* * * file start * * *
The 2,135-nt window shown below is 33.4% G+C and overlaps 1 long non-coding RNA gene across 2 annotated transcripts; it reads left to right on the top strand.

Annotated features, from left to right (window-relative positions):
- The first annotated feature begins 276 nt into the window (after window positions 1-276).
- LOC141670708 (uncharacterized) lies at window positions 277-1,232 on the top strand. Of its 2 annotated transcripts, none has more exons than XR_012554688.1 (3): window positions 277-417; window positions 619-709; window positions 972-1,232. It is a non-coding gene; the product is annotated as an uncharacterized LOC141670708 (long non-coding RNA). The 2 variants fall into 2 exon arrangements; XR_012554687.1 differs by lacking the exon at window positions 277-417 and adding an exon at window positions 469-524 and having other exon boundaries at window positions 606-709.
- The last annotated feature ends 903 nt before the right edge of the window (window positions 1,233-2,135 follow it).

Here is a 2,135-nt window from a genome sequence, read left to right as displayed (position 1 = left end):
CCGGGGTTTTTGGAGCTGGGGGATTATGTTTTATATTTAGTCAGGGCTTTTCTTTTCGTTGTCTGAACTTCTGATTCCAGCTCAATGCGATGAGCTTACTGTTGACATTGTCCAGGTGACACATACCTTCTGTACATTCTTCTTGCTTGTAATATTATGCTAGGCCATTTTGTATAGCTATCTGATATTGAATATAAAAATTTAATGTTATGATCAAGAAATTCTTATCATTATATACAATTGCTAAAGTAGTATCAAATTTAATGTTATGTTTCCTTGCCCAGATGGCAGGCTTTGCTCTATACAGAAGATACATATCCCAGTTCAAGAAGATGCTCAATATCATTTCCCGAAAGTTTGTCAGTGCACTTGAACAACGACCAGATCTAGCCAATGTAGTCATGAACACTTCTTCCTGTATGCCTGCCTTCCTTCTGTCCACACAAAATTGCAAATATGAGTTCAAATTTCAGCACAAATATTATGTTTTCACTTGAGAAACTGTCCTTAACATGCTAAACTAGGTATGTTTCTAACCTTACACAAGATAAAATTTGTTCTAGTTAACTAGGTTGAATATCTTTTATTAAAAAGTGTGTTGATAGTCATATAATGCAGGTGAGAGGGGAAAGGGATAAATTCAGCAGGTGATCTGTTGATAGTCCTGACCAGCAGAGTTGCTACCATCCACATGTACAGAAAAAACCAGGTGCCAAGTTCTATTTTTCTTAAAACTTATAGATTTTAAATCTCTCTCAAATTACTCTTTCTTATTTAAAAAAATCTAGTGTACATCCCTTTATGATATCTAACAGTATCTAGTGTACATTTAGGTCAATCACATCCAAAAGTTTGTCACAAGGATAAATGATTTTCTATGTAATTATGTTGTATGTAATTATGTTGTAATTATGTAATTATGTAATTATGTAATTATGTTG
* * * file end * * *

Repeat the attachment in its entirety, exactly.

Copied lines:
The 2,135-nt window shown below is 33.4% G+C and overlaps 1 long non-coding RNA gene across 2 annotated transcripts; it reads left to right on the top strand.

Annotated features, from left to right (window-relative positions):
- The first annotated feature begins 276 nt into the window (after window positions 1-276).
- LOC141670708 (uncharacterized) lies at window positions 277-1,232 on the top strand. Of its 2 annotated transcripts, none has more exons than XR_012554688.1 (3): window positions 277-417; window positions 619-709; window positions 972-1,232. It is a non-coding gene; the product is annotated as an uncharacterized LOC141670708 (long non-coding RNA). The 2 variants fall into 2 exon arrangements; XR_012554687.1 differs by lacking the exon at window positions 277-417 and adding an exon at window positions 469-524 and having other exon boundaries at window positions 606-709.
- The last annotated feature ends 903 nt before the right edge of the window (window positions 1,233-2,135 follow it).

Here is a 2,135-nt window from a genome sequence, read left to right as displayed (position 1 = left end):
CCGGGGTTTTTGGAGCTGGGGGATTATGTTTTATATTTAGTCAGGGCTTTTCTTTTCGTTGTCTGAACTTCTGATTCCAGCTCAATGCGATGAGCTTACTGTTGACATTGTCCAGGTGACACATACCTTCTGTACATTCTTCTTGCTTGTAATATTATGCTAGGCCATTTTGTATAGCTATCTGATATTGAATATAAAAATTTAATGTTATGATCAAGAAATTCTTATCATTATATACAATTGCTAAAGTAGTATCAAATTTAATGTTATGTTTCCTTGCCCAGATGGCAGGCTTTGCTCTATACAGAAGATACATATCCCAGTTCAAGAAGATGCTCAATATCATTTCCCGAAAGTTTGTCAGTGCACTTGAACAACGACCAGATCTAGCCAATGTAGTCATGAACACTTCTTCCTGTATGCCTGCCTTCCTTCTGTCCACACAAAATTGCAAATATGAGTTCAAATTTCAGCACAAATATTATGTTTTCACTTGAGAAACTGTCCTTAACATGCTAAACTAGGTATGTTTCTAACCTTACACAAGATAAAATTTGTTCTAGTTAACTAGGTTGAATATCTTTTATTAAAAAGTGTGTTGATAGTCATATAATGCAGGTGAGAGGGGAAAGGGATAAATTCAGCAGGTGATCTGTTGATAGTCCTGACCAGCAGAGTTGCTACCATCCACATGTACAGAAAAAACCAGGTGCCAAGTTCTATTTTTCTTAAAACTTATAGATTTTAAATCTCTCTCAAATTACTCTTTCTTATTTAAAAAAATCTAGTGTACATCCCTTTATGATATCTAACAGTATCTAGTGTACATTTAGGTCAATCACATCCAAAAGTTTGTCACAAGGATAAATGATTTTCTATGTAATTATGTTGTATGTAATTATGTTGTAATTATGTAATTATGTAATTATGTAATTATGTTG